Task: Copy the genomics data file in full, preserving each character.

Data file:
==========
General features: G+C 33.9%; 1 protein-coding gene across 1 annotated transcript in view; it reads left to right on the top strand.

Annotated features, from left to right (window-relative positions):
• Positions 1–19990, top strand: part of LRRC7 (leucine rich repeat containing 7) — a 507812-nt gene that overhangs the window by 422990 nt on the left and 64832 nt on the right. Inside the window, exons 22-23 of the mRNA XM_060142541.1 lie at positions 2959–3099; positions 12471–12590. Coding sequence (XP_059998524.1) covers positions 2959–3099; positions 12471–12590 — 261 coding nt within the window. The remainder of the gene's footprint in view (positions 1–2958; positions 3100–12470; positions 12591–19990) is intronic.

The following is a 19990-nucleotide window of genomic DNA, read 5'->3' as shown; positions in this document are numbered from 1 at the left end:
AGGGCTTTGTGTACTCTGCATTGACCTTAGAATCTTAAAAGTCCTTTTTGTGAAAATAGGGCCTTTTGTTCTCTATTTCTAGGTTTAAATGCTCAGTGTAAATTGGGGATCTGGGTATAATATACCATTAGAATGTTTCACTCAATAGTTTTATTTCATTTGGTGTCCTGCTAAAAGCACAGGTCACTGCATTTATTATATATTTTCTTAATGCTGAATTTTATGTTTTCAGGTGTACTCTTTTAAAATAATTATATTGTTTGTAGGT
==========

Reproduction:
General features: G+C 33.9%; 1 protein-coding gene across 1 annotated transcript in view; it reads left to right on the top strand.

Annotated features, from left to right (window-relative positions):
• Positions 1–19990, top strand: part of LRRC7 (leucine rich repeat containing 7) — a 507812-nt gene that overhangs the window by 422990 nt on the left and 64832 nt on the right. Inside the window, exons 22-23 of the mRNA XM_060142541.1 lie at positions 2959–3099; positions 12471–12590. Coding sequence (XP_059998524.1) covers positions 2959–3099; positions 12471–12590 — 261 coding nt within the window. The remainder of the gene's footprint in view (positions 1–2958; positions 3100–12470; positions 12591–19990) is intronic.

The following is a 19990-nucleotide window of genomic DNA, read 5'->3' as shown; positions in this document are numbered from 1 at the left end:
AGGGCTTTGTGTACTCTGCATTGACCTTAGAATCTTAAAAGTCCTTTTTGTGAAAATAGGGCCTTTTGTTCTCTATTTCTAGGTTTAAATGCTCAGTGTAAATTGGGGATCTGGGTATAATATACCATTAGAATGTTTCACTCAATAGTTTTATTTCATTTGGTGTCCTGCTAAAAGCACAGGTCACTGCATTTATTATATATTTTCTTAATGCTGAATTTTATGTTTTCAGGTGTACTCTTTTAAAATAATTATATTGTTTGTAGGT